« Previous | Main | Next »

What's WHYS?

WHYS Team WHYS Team | 16:46 UK time, Monday, 5 December 2005

World Have Your Say (WHYS) is the name we've given to the conversation between all of us at BBC Global News and all of you. It's going on 24 hours a day, through this blog, facebook, twitter and all of our programmes on BBC radio and BBC television.

WHEN DOES WHYS BROADCAST?

We're on BBC World Service radio at 1800GMT on weekdays and on BBC World News television at 1500GMT on Fridays.

WHAT KIND OF PROGRAMME IS IT?

We aim to create a global conversation where the BBC provides the platform, but our contributors control the topics that we discuss and how those topics are discussed. We use all technology available to us to make the programme as open as possible. We receive phone calls, calls over the net, text messages, tweets, emails and comments on this blog.

IS THE PROGRAMME ALWAYS LIVE?

Yes. We may sometimes run pre-recorded discussions if it has proved impossible for them to take place during our hour on air. This doesn't happen very often. If it does, there will always be time after we've played these discussions for you to comment.

HOW CAN I LISTEN?

Whether you want to hear WHYS or any other BBC World Service News programme, our website is a good place to find out how you can hear them. If you can't receive the BBC on the radio, you can always listen online. Some television services also provide BBC World Service.

You can find out about watching BBC World News here.

HOW DO THE PEOPLE WE HEAR ON WHYS GET ON AIR?

WHYS often gets mistaken for straight phone-in where we go on air, mention a topic and people call in. It's a bit more complicated than that. There are lots of ways people end up on the programme. Here are all the ones that we can think of.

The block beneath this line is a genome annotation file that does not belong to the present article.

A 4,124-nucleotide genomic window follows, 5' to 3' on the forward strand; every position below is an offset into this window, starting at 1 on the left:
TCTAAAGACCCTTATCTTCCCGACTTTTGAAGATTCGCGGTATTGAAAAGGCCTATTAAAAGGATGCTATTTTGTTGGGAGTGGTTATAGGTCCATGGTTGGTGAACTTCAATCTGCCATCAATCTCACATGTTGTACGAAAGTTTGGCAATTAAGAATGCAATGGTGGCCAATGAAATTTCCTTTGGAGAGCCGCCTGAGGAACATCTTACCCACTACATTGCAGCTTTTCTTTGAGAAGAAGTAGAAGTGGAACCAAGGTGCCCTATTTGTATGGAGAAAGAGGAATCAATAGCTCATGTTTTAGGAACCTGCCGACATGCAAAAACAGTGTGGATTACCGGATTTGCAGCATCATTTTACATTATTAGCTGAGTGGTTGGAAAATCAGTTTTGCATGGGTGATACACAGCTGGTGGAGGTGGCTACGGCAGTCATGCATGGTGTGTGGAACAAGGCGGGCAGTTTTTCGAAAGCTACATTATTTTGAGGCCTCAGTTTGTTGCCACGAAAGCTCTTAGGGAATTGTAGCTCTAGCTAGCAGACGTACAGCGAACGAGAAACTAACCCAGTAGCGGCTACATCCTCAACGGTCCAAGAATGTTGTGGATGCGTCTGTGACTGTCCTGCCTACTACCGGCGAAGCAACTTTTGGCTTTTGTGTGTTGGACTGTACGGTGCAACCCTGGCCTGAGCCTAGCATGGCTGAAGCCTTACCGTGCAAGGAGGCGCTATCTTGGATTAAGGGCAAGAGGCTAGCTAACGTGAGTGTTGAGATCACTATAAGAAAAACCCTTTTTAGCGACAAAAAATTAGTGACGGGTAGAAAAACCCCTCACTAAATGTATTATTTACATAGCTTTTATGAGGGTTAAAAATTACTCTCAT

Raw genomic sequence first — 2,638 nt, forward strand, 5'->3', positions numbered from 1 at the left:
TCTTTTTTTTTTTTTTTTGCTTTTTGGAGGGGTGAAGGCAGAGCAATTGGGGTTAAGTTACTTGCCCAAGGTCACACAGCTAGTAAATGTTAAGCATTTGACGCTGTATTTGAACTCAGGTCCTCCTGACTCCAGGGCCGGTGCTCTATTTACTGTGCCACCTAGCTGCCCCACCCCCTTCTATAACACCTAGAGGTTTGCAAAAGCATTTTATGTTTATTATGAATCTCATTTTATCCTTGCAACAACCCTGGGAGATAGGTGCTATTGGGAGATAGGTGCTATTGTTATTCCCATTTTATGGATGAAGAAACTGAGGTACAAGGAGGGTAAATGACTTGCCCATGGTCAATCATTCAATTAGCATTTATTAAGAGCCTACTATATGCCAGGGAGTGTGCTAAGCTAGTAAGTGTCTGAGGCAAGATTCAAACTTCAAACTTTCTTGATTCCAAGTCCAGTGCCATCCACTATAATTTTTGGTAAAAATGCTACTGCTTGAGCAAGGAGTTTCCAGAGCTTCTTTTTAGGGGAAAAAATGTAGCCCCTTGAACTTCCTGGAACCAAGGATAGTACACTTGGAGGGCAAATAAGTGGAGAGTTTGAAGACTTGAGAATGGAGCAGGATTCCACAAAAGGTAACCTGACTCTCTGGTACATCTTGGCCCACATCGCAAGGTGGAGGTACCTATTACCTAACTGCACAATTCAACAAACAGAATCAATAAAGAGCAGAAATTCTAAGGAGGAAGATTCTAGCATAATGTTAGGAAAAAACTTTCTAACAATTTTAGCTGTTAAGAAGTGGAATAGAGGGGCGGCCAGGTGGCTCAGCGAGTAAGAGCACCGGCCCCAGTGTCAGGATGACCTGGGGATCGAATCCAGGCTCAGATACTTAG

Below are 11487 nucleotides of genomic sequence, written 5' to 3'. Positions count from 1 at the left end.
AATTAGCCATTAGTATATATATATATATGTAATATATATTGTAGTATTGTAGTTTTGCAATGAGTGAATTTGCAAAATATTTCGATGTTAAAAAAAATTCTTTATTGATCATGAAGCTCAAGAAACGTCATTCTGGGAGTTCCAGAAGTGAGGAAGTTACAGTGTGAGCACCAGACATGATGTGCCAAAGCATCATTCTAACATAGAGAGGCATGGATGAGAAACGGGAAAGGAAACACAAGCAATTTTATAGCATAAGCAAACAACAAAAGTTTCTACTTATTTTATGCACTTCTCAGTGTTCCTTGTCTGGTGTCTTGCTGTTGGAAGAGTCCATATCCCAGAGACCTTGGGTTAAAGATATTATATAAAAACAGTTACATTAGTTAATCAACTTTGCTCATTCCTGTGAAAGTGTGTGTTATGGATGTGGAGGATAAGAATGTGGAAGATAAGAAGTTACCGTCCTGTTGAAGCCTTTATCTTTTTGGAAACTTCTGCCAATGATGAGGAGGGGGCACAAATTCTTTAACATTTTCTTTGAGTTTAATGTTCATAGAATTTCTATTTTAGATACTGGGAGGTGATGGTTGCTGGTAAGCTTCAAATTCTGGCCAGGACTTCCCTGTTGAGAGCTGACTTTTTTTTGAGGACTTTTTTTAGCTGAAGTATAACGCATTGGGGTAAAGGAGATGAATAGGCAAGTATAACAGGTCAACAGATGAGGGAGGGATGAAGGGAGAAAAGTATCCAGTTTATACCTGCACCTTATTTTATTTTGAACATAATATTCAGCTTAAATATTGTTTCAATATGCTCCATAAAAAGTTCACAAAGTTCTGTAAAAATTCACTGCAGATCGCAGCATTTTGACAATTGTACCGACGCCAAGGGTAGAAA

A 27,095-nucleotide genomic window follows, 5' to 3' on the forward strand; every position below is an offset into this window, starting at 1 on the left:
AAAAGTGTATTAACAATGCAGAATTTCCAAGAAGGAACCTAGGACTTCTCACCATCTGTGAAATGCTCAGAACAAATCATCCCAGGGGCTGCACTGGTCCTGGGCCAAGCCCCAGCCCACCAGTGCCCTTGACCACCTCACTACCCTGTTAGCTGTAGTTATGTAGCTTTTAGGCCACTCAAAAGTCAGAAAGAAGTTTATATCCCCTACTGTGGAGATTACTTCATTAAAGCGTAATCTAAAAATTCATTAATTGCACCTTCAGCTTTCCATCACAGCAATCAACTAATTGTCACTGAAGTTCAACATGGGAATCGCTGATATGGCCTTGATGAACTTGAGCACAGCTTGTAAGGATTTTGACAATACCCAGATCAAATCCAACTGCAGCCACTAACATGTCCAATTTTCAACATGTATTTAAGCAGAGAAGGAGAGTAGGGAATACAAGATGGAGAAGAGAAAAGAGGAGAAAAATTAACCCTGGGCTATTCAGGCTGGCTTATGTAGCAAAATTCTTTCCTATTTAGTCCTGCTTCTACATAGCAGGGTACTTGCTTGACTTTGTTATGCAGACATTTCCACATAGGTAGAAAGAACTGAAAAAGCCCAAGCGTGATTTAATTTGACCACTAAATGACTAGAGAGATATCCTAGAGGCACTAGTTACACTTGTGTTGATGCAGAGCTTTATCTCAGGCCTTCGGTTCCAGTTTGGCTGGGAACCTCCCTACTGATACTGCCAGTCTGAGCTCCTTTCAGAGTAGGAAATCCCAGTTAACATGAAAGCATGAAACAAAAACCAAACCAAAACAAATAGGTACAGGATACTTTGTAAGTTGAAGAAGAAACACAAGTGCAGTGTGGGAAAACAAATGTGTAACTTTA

1. They phone the show while we're on air.

2. They text or email the show while we're on air, and we reply asking if they'd like to speak to us.

3. They text or email the show while we're on air and give their phone number and we ring them back.

4. They post on a debate on bbcnews.com and leave their phone number. One of the WHYS team gives them a ring and invites them on to the show.

5. The same as No.4, but they get in touch through our blog.

6. Subscribers to the WHYS Daily Email often reply saying they want to take part and give their phone number.

7. We get in touch with people who have taken part in discussions related to that day's subject if we think they would like contribute.

8. We get in touch with people with experiences that may give them a view or insight into that day's subject and invite them on.

HOW DO STORIES AND ISSUES GET ON WHYS?

The whole WHYS team sits down at around 1100GMT (if you'd like to join us on the phone let us know). We talk through story suggestions we've received from listeners, we make suggestions ourselves, and we monitor the stories which are being discussed the most online.

We also check which stories on bbcnews.com are being read the most and commented on the most. We then discuss which stories and issues warrant a place in the programmes running order. No story will make the show unless the person suggesting it (whether listener or WHYS staff) can prove it is of global interest.